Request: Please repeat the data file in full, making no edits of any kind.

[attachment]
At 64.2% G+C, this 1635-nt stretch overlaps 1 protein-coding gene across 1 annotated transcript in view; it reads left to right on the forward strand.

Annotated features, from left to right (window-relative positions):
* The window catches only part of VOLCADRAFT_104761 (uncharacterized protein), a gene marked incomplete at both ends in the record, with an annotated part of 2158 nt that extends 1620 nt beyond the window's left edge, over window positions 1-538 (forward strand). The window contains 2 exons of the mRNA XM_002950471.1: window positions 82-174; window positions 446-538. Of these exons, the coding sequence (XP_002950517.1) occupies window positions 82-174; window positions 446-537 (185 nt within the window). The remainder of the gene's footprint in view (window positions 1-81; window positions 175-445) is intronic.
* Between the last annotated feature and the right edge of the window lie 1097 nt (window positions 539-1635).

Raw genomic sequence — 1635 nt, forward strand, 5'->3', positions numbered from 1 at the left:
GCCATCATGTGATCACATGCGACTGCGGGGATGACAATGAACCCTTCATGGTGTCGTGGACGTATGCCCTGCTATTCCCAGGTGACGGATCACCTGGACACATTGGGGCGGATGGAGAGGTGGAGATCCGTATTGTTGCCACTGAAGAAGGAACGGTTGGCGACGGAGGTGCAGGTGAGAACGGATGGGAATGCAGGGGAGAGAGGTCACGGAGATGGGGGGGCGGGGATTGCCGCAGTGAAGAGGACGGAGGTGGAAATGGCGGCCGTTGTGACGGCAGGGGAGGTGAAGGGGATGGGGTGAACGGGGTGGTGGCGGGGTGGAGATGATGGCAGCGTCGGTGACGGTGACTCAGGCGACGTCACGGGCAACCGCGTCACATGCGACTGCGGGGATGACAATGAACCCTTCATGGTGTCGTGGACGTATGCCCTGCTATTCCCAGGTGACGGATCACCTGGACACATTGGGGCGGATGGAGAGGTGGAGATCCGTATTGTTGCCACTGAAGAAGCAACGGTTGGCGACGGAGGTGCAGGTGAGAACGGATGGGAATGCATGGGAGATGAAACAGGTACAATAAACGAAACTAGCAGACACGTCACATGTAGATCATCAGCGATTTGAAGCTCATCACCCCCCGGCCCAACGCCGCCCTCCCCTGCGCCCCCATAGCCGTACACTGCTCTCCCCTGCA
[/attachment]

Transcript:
At 64.2% G+C, this 1635-nt stretch overlaps 1 protein-coding gene across 1 annotated transcript in view; it reads left to right on the forward strand.

Annotated features, from left to right (window-relative positions):
* The window catches only part of VOLCADRAFT_104761 (uncharacterized protein), a gene marked incomplete at both ends in the record, with an annotated part of 2158 nt that extends 1620 nt beyond the window's left edge, over window positions 1-538 (forward strand). The window contains 2 exons of the mRNA XM_002950471.1: window positions 82-174; window positions 446-538. Of these exons, the coding sequence (XP_002950517.1) occupies window positions 82-174; window positions 446-537 (185 nt within the window). The remainder of the gene's footprint in view (window positions 1-81; window positions 175-445) is intronic.
* Between the last annotated feature and the right edge of the window lie 1097 nt (window positions 539-1635).

Raw genomic sequence — 1635 nt, forward strand, 5'->3', positions numbered from 1 at the left:
GCCATCATGTGATCACATGCGACTGCGGGGATGACAATGAACCCTTCATGGTGTCGTGGACGTATGCCCTGCTATTCCCAGGTGACGGATCACCTGGACACATTGGGGCGGATGGAGAGGTGGAGATCCGTATTGTTGCCACTGAAGAAGGAACGGTTGGCGACGGAGGTGCAGGTGAGAACGGATGGGAATGCAGGGGAGAGAGGTCACGGAGATGGGGGGGCGGGGATTGCCGCAGTGAAGAGGACGGAGGTGGAAATGGCGGCCGTTGTGACGGCAGGGGAGGTGAAGGGGATGGGGTGAACGGGGTGGTGGCGGGGTGGAGATGATGGCAGCGTCGGTGACGGTGACTCAGGCGACGTCACGGGCAACCGCGTCACATGCGACTGCGGGGATGACAATGAACCCTTCATGGTGTCGTGGACGTATGCCCTGCTATTCCCAGGTGACGGATCACCTGGACACATTGGGGCGGATGGAGAGGTGGAGATCCGTATTGTTGCCACTGAAGAAGCAACGGTTGGCGACGGAGGTGCAGGTGAGAACGGATGGGAATGCATGGGAGATGAAACAGGTACAATAAACGAAACTAGCAGACACGTCACATGTAGATCATCAGCGATTTGAAGCTCATCACCCCCCGGCCCAACGCCGCCCTCCCCTGCGCCCCCATAGCCGTACACTGCTCTCCCCTGCA